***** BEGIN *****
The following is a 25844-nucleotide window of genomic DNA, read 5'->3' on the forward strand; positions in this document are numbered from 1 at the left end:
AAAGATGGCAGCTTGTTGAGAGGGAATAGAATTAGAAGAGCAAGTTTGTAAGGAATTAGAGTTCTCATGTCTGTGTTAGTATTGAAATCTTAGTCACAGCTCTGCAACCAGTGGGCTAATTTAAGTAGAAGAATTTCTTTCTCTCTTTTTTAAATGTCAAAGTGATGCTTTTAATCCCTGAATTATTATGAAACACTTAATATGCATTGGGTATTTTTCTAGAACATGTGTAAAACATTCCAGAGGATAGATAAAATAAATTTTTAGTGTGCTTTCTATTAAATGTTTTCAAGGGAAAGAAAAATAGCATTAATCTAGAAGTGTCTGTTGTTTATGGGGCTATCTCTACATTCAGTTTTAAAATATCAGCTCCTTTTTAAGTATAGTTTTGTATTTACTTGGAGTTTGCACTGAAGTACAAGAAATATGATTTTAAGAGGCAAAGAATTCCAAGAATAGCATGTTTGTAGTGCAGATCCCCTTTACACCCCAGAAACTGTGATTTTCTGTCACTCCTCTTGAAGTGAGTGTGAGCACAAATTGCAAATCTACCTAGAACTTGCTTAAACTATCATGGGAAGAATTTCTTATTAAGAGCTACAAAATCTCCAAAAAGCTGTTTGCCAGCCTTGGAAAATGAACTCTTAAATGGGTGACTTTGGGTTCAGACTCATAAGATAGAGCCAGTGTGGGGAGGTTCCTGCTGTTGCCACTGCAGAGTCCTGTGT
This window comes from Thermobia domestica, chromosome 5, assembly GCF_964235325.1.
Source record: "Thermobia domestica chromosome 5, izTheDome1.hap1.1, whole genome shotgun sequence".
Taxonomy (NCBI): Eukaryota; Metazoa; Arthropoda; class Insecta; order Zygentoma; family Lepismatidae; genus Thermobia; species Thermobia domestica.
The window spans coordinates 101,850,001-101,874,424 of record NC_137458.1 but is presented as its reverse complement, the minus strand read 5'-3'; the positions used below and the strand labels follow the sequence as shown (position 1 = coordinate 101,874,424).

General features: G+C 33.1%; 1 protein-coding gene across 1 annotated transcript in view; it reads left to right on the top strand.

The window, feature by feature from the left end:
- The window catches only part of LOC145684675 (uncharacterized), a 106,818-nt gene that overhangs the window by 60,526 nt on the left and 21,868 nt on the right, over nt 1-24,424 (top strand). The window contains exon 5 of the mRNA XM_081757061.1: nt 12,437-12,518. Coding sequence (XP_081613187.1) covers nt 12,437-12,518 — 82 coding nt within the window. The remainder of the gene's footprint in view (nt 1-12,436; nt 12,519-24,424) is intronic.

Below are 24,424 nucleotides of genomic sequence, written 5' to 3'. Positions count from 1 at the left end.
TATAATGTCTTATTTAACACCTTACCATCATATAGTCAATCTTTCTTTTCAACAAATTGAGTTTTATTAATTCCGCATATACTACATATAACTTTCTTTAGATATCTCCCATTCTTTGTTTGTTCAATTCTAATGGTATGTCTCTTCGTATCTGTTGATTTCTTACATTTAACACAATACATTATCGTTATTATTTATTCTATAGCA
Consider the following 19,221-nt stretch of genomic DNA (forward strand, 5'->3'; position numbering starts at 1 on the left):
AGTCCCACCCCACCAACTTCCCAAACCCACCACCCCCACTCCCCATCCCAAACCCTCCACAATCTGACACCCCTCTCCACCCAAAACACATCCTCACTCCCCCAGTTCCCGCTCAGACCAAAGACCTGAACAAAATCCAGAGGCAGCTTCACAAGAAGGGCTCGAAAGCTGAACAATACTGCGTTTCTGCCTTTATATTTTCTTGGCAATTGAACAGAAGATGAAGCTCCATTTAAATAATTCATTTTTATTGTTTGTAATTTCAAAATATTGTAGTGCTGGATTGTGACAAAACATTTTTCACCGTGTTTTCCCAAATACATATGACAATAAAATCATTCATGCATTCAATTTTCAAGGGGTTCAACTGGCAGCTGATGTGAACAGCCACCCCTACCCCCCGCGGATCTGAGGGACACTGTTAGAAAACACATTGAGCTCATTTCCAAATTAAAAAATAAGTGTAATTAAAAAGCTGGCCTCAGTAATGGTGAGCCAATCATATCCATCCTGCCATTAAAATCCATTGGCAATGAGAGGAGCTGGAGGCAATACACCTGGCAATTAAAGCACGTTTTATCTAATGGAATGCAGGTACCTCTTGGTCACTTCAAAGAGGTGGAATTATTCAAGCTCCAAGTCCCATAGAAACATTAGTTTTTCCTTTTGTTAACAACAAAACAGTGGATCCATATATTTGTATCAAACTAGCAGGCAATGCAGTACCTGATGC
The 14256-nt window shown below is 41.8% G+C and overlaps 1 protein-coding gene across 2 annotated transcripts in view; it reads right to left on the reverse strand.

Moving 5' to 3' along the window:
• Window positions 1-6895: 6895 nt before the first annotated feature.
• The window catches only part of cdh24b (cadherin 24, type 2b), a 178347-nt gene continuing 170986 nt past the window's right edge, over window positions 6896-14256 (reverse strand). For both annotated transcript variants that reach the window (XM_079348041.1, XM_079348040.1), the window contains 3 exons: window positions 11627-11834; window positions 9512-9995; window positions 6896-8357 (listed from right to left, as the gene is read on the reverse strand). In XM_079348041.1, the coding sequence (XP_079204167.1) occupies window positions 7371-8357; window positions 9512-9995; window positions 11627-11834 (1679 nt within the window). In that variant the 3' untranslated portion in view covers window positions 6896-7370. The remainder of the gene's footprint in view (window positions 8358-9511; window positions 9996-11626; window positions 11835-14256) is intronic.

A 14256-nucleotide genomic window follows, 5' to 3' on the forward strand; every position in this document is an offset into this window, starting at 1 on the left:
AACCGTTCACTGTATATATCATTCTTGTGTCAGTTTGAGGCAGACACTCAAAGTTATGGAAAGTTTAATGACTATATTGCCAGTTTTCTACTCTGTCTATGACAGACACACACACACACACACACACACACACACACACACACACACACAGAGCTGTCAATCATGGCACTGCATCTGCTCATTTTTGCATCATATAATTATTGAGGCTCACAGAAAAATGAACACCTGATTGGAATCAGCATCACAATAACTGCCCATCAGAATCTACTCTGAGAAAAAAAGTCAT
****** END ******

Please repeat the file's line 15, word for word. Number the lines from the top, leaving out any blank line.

Moving 5' to 3' along the window: